Anyway, that incident is obviously quite miniscule and nowhere near the scope of the athletic accomplishments of many of those whom we slap the “hero” label upon after their latest and greatest seemingly inhuman feat, but you get the idea.

In any case, circling back around the present and my mindless perusal of Twitter. It’s possible I took this particular Tweet a bit out of context, but regardless, stumbling upon it immediately following the previously mentioned dinner conversation got the gears turning upstairs, and I decided to follow the instructions conveyed within said Tweet, and consult a dictionary to perhaps better grasp this word, “heroic,” to better determine if any of us who voluntarily subject ourselves to self-induced suffering in the form of running, are really ever deserving of such a description.



  • Having the characteristics of a hero or heroine; very brave.

This definition then necessitated that I look up the word “hero”.



  • A person who is admired or idealized for courage, outstanding achievements, or noble qualities.
  • A submarine sandwich.

Sandwiches aside, for the most part these definitions do indeed aptly describe a lot of seemingly inhuman humans who dominate the sporting world, and even those who don’t but who maybe broke through a bunch of their own barriers to achieve something great they never dreamed of, even if it was something as humble as breaking five hours in a marathon, or the one time pack-a-day smoker who now runs 100 mile ultra-marathons in respectable times. There is, after all, something about being willing to very intentionally step far—very, very far–out of your comfort zone to see what you’re capable of doing, that brings the word “courageous” to the forefront of my mind.


Heroic? I think yes.

But nonetheless, I still absolutely get what Tweeter McTweety is getting at. To be quite honest, there is a certain something that bothers me to some extent, to see this or that Flavor of the Week athlete being hoisted upon a pedestal, thrust into the limelight, and touted as a hero for doing something like running far or swimming fast or hitting a ball. Heroic? Regardless of the level, is it really? I mean, back in the day, a hero was the knight that saved the village and all of the damsels in distress from the fire breathing dragon, not somebody who ran fast around an oval quite literally going nowhere fast.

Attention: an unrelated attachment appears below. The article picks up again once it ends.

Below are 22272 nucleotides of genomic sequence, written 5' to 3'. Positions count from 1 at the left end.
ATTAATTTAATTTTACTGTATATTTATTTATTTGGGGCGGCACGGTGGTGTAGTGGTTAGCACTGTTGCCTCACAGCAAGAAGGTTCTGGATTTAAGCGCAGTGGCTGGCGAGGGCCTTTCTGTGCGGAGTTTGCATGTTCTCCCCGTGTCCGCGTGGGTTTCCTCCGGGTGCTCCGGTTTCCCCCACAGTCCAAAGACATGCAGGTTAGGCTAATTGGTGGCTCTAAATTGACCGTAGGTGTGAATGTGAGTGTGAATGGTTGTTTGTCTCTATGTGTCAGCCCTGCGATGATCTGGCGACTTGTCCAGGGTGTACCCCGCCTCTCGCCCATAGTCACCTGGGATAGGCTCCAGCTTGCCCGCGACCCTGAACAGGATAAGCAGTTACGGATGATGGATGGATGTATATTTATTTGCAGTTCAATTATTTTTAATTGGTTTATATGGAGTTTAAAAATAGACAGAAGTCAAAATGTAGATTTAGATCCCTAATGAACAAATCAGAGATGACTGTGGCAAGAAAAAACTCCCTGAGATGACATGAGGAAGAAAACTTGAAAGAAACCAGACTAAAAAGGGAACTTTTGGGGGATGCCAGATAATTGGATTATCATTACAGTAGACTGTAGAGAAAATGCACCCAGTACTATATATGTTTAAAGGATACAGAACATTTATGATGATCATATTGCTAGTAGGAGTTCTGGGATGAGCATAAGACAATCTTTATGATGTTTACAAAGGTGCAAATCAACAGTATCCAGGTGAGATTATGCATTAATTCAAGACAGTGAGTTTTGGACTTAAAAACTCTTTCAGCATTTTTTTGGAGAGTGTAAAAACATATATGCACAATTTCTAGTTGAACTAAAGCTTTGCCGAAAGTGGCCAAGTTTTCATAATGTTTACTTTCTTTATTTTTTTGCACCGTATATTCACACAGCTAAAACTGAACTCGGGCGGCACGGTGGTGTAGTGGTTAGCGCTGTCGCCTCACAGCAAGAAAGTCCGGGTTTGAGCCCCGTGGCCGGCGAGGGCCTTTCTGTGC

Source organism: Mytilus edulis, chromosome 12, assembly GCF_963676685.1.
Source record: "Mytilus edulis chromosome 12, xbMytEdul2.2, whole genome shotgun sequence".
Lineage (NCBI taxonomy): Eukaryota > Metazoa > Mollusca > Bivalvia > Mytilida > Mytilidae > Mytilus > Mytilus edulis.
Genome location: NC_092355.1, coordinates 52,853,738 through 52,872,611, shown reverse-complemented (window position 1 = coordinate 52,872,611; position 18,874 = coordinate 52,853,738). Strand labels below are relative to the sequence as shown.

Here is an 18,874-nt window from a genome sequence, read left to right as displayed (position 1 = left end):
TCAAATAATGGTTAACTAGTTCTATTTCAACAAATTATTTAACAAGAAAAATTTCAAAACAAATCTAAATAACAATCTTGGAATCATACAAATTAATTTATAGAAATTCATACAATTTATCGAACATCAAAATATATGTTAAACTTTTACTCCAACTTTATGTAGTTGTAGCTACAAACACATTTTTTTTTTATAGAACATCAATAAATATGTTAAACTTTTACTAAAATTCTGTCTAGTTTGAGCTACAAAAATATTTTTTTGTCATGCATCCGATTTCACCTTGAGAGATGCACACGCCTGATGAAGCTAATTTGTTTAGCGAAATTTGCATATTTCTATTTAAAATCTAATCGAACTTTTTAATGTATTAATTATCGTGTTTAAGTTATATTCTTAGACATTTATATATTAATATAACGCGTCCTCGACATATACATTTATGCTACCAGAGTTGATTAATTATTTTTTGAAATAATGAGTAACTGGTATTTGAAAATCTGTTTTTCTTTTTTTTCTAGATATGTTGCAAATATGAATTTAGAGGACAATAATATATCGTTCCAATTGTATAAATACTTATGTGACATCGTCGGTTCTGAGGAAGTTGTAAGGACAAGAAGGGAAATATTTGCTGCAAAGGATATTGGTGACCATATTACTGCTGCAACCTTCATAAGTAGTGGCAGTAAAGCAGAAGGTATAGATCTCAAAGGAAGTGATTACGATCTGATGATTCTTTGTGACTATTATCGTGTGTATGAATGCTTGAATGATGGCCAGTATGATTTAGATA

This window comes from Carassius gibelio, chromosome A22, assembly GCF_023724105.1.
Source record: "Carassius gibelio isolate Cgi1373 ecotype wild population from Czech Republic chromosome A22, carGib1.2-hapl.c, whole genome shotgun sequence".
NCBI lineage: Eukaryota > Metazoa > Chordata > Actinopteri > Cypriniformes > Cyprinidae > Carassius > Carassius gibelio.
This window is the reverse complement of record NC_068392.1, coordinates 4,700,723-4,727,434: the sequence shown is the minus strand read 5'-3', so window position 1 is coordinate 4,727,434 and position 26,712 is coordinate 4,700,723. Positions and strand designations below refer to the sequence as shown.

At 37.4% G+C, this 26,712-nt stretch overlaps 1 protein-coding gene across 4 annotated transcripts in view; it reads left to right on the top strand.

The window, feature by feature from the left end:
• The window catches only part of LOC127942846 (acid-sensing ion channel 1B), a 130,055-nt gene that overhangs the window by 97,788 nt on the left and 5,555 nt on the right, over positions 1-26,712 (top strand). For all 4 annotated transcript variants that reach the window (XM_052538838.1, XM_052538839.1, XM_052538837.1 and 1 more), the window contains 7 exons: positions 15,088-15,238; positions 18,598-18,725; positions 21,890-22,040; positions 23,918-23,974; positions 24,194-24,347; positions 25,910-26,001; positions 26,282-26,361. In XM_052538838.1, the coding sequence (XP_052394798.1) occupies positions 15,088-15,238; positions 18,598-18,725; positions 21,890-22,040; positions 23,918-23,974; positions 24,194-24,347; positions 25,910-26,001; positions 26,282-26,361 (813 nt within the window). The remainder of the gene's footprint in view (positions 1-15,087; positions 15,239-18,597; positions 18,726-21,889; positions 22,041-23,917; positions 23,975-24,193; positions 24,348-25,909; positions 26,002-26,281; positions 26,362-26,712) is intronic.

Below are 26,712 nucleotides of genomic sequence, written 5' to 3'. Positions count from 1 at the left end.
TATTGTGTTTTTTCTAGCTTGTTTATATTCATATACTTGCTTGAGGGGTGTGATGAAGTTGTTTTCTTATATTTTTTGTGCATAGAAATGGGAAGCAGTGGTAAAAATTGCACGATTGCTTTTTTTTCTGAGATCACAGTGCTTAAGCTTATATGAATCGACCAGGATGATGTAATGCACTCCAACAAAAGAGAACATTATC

But conversely, and I can only speak of the running world given that’s all I really pay attention to, there is also something that makes your hair stand on end just a little bit seeing somebody battle it out and win at the highest levels, where you can tell that the battle is just as much internally with themselves as it is externally with the rest of the field. There is something, yes, heroic about their efforts.


Tonia Smith…look her up. Heroic? You better believe it.

I do however, tend to see more real heroism down the ladder a few rungs, not always necessarily in the realm of the super-elite, but in a lot of folks who’ve successfully run from (or perhaps with) their demons, slayed their dragons, and conquered their mountains, so to speak. I know a number of folks like that, and I’d absolutely say they’re my heroes. This is however less because of their running feats, even though they are in and of themselves quite impressive, and more because of the platform that they’ve inadvertently used their running for, which is, more often than not, essentially to give a big “F*CK YOU” to some circumstance or other that has effectively stacked the odds against them and rendered it so that perhaps they really don’t have all that much business doing what they’re doing, and they have shown that, come what may, you can choose to frankly not give a damn and go for it anyway, letting the chips fall where they may. Oftentimes, bearing witness to those feats is all the impetus that’s needed to get us through our own rough patches in life.

So I suppose that after chewing on this for a bit (a “bit” being about 1,200 words now), I’d conclude from my own ridiculous musings that there is absolutely a certain degree of heroism that you see, at all levels, in the athlete realm, regardless of the fact that any suffering experienced as a result is definitely voluntary and sought out.